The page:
Some of our own posts and our guest posts are a little lighter hearted in nature, dealing with ridiculous dress codes, badly judged e-mails or ways you can identify when you’ve been in local government too long. We love sharing them too, so if you’ve got something you want to say then e-mail it to us at firstname.lastname@example.org
However, we are not shy of addressing some more serious issues affecting the lives of local government officers, and today’s guest post does just that. We hope you read it and understand a little more about the issues it discusses by the end than you might have at the beginning.
Cost. That has become a bit of a dirty word in the office these days: how much money something costs, how much time it costs, how much energy it costs to get things done.
These costs are generally speaking organisational, and are usually relatively straightforward to quantify. However, a major area of cost which never finds its way onto any balance sheets is the cost to people, and even when certain costs are accounted for there is one glaring omission – the cost to ones mental health.
Mental health is something so often misunderstood, even by those who mean well. Some feel they are understanding people, who will do all they can to support someone through their mental health battles with the idea that it can be beaten and overcome, put in the past and moved on from.
Others take the opposite tack, trying to treat them as they would anyone else and not making a big issue out of it in the hope that distraction with other ‘more important and urgent’ issues will put mental health firmly in its place at the bottom of any priority list.
For those of us in local government these are incredibly stressful and difficult times. Even the most stoic and mentally healthy person can find themselves wobbling at the moment; tempers fraying, long silences growing, work and relationships suffering as the constant and increasing pressures and responsibilities are placed upon them.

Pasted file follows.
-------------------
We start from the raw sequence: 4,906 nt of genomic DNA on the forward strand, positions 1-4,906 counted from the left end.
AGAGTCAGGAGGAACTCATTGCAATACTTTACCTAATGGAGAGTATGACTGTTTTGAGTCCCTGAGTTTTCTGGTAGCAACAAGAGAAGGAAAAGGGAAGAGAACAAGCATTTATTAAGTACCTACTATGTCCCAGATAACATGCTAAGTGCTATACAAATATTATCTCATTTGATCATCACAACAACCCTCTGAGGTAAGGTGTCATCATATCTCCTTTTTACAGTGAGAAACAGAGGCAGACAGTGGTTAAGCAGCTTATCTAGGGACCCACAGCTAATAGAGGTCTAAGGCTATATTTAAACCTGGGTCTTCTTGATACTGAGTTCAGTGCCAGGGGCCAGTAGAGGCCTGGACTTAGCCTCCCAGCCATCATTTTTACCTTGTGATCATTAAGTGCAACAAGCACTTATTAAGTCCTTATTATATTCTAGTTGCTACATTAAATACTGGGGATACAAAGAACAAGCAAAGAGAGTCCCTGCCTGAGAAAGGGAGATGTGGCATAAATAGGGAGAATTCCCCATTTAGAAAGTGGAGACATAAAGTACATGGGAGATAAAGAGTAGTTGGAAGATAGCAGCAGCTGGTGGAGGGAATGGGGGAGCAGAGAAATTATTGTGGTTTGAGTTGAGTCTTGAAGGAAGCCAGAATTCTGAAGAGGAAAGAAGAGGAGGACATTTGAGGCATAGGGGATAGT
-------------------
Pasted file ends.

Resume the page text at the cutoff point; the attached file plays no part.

For those of us who were fighting mental health problems even during the ‘good old days’ of local government, things can be a fair bit harder.
Having gone through my own dark times, the past few months have been rough to say the least. I’ve hidden my own mental health issues from all, even avoiding naming them to my partner for fear that they would treat me differently. I know that they know, it’s been a huge elephant in the room so many times, but giving it a name might give it power so we’ve skirted around it as only couples can do. I knew that I shouldn’t be depressed and couldn’t work out why I was – it was as much a part of me as my eyesight or appreciation for Glee (two unrelated facts, I assure you).
I spent years building up walls and barriers around my issues, making sure that they wouldn’t negatively affect my work or relationships, and had been doing well. Out of sight was out of mind, and it became my own version of playing The Game in which I was the only player and the referee. The longer I ignored, suppressed or forgot about things, the longer I stayed positive and happy.
That changed when I went through a restructure. It wasn’t so much the simple interview process itself, but was more around the uncertainty surrounding the entire process. The months leading up to the announcement that we would restructure as a service; the weeks leading up to the draft structure being announced; the weeks leading up to the final consultation being completed; the build up to the interview itself; the months since, feeling a constant need to prove myself; none of this has been positive, and has reminded me of the times I wanted to forget. Even were I able to keep things out of my own mind, a simple look around at the faces of my colleagues made me empathise with them, which in turn led to me being sucked down into a negative state of mind myself.